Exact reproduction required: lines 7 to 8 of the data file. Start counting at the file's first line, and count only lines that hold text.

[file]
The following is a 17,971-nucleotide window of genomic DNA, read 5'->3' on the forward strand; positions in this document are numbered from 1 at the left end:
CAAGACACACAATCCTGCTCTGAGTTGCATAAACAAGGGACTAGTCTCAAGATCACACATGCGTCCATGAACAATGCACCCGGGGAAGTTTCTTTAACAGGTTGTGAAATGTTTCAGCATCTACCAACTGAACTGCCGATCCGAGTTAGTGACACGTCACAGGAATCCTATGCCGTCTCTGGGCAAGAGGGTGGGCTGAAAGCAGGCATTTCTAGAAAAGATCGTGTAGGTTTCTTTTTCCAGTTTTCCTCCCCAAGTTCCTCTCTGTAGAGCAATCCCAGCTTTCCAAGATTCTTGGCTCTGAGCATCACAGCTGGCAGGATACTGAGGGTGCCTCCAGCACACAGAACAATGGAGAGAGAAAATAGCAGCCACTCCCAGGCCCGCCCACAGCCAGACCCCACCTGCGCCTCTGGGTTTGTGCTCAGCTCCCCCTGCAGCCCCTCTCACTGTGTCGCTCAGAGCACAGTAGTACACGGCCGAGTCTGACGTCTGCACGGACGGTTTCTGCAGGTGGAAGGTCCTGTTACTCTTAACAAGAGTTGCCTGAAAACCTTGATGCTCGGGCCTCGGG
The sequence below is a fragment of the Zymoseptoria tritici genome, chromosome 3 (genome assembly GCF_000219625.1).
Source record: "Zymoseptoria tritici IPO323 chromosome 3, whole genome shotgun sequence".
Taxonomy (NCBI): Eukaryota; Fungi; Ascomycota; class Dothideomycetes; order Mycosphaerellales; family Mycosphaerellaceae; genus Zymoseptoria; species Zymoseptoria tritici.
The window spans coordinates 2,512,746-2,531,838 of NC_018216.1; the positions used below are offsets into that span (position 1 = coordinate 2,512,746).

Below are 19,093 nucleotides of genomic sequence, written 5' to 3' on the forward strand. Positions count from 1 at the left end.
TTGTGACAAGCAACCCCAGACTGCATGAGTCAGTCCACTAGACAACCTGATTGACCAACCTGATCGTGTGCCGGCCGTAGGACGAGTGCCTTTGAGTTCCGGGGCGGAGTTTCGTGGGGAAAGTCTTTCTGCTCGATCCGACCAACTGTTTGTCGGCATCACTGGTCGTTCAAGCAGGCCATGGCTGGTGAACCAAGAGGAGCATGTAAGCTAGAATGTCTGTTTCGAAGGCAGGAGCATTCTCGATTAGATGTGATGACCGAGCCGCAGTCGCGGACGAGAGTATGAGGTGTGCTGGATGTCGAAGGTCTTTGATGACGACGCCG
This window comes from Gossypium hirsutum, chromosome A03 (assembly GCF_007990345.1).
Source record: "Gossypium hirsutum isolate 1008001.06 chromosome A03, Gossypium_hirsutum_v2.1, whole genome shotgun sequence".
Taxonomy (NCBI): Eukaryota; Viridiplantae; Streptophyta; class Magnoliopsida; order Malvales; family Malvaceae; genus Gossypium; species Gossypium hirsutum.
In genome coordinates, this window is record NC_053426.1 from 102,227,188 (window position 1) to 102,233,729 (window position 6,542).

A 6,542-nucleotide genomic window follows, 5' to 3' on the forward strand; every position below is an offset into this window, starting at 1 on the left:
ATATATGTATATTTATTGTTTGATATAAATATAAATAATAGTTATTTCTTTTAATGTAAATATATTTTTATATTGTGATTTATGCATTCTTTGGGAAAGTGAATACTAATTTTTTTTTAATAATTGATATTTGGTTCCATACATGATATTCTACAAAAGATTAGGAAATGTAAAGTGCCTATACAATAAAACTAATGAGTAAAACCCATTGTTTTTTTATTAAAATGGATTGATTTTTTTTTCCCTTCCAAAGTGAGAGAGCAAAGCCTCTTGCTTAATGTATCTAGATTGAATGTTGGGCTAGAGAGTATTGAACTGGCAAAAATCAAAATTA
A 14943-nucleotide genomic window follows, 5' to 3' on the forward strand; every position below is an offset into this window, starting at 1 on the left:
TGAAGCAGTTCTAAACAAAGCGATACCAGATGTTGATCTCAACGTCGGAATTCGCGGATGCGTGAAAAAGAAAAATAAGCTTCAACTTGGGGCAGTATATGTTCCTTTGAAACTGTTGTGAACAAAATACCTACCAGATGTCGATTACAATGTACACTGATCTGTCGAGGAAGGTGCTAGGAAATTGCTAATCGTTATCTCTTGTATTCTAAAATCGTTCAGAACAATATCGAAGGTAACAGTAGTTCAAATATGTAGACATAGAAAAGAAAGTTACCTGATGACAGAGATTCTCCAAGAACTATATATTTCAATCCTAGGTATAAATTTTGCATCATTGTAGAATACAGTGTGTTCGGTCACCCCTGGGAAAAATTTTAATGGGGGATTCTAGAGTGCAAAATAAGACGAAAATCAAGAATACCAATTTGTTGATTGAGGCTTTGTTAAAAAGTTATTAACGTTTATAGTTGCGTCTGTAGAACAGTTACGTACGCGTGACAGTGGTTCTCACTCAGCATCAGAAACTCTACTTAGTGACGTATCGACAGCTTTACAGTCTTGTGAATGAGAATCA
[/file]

Below are 19,093 nucleotides of genomic sequence, written 5' to 3' on the forward strand. Positions count from 1 at the left end.
TTGTGACAAGCAACCCCAGACTGCATGAGTCAGTCCACTAGACAACCTGATTGACCAACCTGATCGTGTGCCGGCCGTAGGACGAGTGCCTTTGAGTTCCGGGGCGGAGTTTCGTGGGGAAAGTCTTTCTGCTCGATCCGACCAACTGTTTGTCGGCATCACTGGTCGTTCAAGCAGGCCATGGCTGGTGAACCAAGAGGAGCATGTAAGCTAGAATGTCTGTTTCGAAGGCAGGAGCATTCTCGATTAGATGTGATGACCGAGCCGCAGTCGCGGACGAGAGTATGAGGTGTGCTGGATGTCGAAGGTCTTTGATGACGACGCCG